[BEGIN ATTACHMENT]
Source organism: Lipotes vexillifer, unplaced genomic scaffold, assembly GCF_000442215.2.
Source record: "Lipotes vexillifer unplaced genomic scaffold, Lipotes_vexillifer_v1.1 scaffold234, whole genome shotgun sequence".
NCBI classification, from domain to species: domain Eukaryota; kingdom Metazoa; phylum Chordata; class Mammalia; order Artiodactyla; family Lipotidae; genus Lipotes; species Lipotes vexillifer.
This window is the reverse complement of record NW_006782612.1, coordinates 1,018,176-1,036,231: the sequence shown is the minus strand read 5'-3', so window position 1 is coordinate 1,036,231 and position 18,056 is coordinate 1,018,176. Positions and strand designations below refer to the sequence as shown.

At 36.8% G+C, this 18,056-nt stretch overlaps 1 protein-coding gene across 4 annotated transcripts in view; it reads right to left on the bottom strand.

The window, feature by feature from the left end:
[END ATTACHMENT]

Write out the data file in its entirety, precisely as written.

Source organism: Lipotes vexillifer, unplaced genomic scaffold, assembly GCF_000442215.2.
Source record: "Lipotes vexillifer unplaced genomic scaffold, Lipotes_vexillifer_v1.1 scaffold234, whole genome shotgun sequence".
NCBI classification, from domain to species: domain Eukaryota; kingdom Metazoa; phylum Chordata; class Mammalia; order Artiodactyla; family Lipotidae; genus Lipotes; species Lipotes vexillifer.
This window is the reverse complement of record NW_006782612.1, coordinates 1,018,176-1,036,231: the sequence shown is the minus strand read 5'-3', so window position 1 is coordinate 1,036,231 and position 18,056 is coordinate 1,018,176. Positions and strand designations below refer to the sequence as shown.

At 36.8% G+C, this 18,056-nt stretch overlaps 1 protein-coding gene across 4 annotated transcripts in view; it reads right to left on the bottom strand.

The window, feature by feature from the left end: